Artist Maggie Mullin O’Hara is not afraid to express vulnerability when it comes to her creative process. The 2015 SCAD MFA in Photography alum’s recent exhibition, “I’m Trying to Tell You,” at the Telfair Museum’s Jepson Center now through Nov. 5, 2017, proves just that.

According to a July press release, O’Hara’s exhibit is part of an ongoing #art912 initiative to increase the visibility and vitality of Savannah’s artists. The exhibition features the mediums of video, performance, photography, sculpture and installation, and includes both past works that focus on the psycho-physical and physical endurance of the human body.

O’Hara, a native of Pittsburgh, Pennsylvania who currently serves as an adjunct professor at South Carolina State University, said “I’m Trying To Tell You” came into existence from a combination of older works, including her MFA thesis work at SCAD titled “Gestures of Persistence,” and newer works. “The newer works, for me, served as a sort of therapy through their creation over the course of the past year in which they were executed,” O’Hara said. “I realized how the art of ‘performance’ could be therapeutic after I had completed ‘Gestures of Persistence.’ At this point, I was really interested in this idea of finding solace or healing through the act and art of performance, and the newer pieces from ‘I’m Trying To Tell You’ really, really push and test this concept.”

For O’Hara, the creative process for this specific body of work existed in the form of documenting herself every morning and night for 30 seconds for one year. Additionally, she also documented herself every time she cried over the course of the same year. “Then came the editing, which I didn’t allow myself to do until this year of said performances were complete,” O’Hara explained. “I didn’t allow myself to look at any of the footage until I was completely done shooting because I didn’t want my perception of myself in front of the camera to affect or sway how I existed, how I confessed and how I used to camera as a tool for me to confide in and for it to console.”

Following the completion of her MFA, O’Hara said she constantly applied the skills she learned during her program in the production of “I’m Trying to Tell You.” “Interestingly enough, I started shifting my focus towards video and performance, and somewhat away from the traditions of the medium of photography early on in the pursuit of my degree at SCAD,” O’Hara said. “My MFA thesis work consisted primarily of video and installation based pieces, all which had roots, though, in the medium of photography. My videos are all ‘photographic’ in that the camera is totally still or fixed.” “I’m Trying To Tell You” is made up of 24 still images and prints. For the show, O’Hara also created 3 “analog-lenticular LED light boxes” which incorporate stills pulled from videos. O’Hara said the most important skill she learned while at SCAD that she applied to this body of work was the knowledge of how photography can relate to other mediums. “I was lucky to have the encouragement and support of my instructors at SCAD to embrace this, and now “I’m Trying To Tell You” will incorporate video, performance, photography, installation, sculpture and interactive works,” O’Hara said.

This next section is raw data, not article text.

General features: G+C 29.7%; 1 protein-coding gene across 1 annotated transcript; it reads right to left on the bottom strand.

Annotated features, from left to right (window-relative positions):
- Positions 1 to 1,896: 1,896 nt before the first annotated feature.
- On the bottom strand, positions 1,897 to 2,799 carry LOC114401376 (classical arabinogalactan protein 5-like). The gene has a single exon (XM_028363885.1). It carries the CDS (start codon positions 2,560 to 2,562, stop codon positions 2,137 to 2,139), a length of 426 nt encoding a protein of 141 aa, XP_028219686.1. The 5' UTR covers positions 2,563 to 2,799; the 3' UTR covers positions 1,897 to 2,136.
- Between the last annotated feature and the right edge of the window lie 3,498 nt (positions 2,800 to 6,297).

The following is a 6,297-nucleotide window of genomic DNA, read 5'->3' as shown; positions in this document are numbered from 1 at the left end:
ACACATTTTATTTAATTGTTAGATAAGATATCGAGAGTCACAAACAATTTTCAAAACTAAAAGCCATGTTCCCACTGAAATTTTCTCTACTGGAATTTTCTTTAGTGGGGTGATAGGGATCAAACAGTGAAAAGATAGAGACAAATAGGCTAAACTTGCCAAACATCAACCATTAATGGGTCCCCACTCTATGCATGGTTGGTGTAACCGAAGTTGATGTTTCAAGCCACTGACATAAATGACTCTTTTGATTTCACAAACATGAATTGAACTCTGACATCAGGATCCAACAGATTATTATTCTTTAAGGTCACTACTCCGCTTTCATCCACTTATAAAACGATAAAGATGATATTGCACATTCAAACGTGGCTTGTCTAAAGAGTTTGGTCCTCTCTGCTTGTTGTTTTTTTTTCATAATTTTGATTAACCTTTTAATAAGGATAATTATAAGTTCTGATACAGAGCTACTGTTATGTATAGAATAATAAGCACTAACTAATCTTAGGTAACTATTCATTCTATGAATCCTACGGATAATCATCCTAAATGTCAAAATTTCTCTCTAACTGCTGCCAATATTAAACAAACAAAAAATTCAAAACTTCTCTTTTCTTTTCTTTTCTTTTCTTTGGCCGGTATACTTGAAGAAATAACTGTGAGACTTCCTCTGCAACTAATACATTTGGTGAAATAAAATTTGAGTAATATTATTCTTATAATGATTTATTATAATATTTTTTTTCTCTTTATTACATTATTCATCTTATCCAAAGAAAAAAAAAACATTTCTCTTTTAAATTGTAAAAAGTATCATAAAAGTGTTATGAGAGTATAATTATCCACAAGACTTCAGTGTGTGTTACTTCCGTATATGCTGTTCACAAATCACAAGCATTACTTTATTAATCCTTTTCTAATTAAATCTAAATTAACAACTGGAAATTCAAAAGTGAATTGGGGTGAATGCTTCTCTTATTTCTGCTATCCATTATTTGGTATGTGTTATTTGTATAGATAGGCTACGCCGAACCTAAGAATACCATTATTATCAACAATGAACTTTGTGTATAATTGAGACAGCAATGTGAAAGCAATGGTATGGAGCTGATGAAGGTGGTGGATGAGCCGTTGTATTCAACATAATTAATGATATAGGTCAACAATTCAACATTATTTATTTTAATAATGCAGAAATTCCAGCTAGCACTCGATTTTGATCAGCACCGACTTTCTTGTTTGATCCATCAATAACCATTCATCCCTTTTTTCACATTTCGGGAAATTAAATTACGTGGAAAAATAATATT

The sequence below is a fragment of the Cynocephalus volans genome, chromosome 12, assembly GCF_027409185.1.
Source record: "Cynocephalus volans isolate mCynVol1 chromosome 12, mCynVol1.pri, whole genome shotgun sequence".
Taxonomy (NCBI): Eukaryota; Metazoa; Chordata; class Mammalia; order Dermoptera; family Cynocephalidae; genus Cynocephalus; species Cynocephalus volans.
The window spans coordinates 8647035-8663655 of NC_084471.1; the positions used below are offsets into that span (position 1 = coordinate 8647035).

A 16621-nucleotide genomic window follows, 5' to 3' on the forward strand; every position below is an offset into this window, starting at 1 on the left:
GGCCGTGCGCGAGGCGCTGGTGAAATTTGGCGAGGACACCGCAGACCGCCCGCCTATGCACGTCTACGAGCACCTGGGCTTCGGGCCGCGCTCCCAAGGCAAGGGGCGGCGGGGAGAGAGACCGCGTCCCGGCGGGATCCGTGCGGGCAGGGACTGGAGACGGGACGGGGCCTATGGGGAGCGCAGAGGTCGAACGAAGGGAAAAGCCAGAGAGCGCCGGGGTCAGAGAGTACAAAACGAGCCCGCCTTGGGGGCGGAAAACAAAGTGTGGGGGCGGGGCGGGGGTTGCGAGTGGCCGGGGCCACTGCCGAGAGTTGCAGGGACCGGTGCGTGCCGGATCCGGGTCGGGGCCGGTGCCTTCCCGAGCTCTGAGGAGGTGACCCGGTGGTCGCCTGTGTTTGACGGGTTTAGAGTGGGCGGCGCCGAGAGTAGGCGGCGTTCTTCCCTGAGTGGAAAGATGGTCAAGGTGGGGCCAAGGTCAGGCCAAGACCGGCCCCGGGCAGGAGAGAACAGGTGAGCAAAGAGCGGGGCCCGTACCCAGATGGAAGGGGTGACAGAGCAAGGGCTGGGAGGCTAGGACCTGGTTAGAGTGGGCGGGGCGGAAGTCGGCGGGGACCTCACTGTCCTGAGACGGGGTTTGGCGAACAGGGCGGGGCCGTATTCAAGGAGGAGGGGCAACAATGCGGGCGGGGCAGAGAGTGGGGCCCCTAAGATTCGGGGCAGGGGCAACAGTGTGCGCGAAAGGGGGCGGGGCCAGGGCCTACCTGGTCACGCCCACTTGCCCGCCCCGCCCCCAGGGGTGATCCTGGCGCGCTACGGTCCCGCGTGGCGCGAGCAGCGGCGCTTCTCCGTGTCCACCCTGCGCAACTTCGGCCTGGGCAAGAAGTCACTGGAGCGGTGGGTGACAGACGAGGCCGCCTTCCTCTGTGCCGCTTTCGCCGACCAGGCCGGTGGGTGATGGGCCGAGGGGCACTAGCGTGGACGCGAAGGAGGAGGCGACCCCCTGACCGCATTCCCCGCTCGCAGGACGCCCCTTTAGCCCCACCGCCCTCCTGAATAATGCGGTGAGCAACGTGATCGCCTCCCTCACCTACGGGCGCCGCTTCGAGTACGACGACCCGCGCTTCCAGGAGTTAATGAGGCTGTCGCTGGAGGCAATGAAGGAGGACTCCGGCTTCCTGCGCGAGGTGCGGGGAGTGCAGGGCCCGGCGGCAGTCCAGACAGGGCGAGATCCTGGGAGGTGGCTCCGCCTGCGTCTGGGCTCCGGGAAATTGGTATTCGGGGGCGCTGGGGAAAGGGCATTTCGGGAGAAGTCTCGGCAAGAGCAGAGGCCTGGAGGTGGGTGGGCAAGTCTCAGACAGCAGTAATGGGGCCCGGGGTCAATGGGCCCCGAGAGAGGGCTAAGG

O’Hara hopes those who view her multi-medium journey will walk through it with a sense of empathy. “I think the work in general, begs that together we endure, feel, and cry,” O’Hara said. With “I’m Trying to Tell You” entering its second month of exhibition, O’Hara acknowledges it’s important to take things one day at a time, particularly when it comes to how and when her work will be displayed. “I never have huge plans for my work,” O’Hara said. “It’s usually just something that comes to me that I think, ‘Hey, that may be cool,’ and then I try it, and it either works or it doesn’t. If it works, I usually continue in a similar direction, and it evolves into a body of work. I guess that’s my plan . . . to just keep producing and trying new and different things.”

Along those same lines, O’Hara said students who wish to exhibit their own work publicly should get in the habit of continually producing new work. “The second most important practice of an artist, in my opinion, is to network and regularly keep yourself involved and submerged deep within whatever artist community you can surround yourself with,” O’Hara said. “We have to work together and help each other, and more than likely, it will be one of those people who helps you get your next show, or gives you the most important critique on a body of work. Lastly, and I cannot stress this enough — work with and across various mediums and practices. Most ‘mediums’ have reached a point of nothing but return, and so we have to find ways of producing something new.”

“I’m Trying to Tell You” is on display at the Jepson Center for the Arts now through Nov. 5, 2017. More information can be found on the museum’s website.

Written by Emilie Kefalas.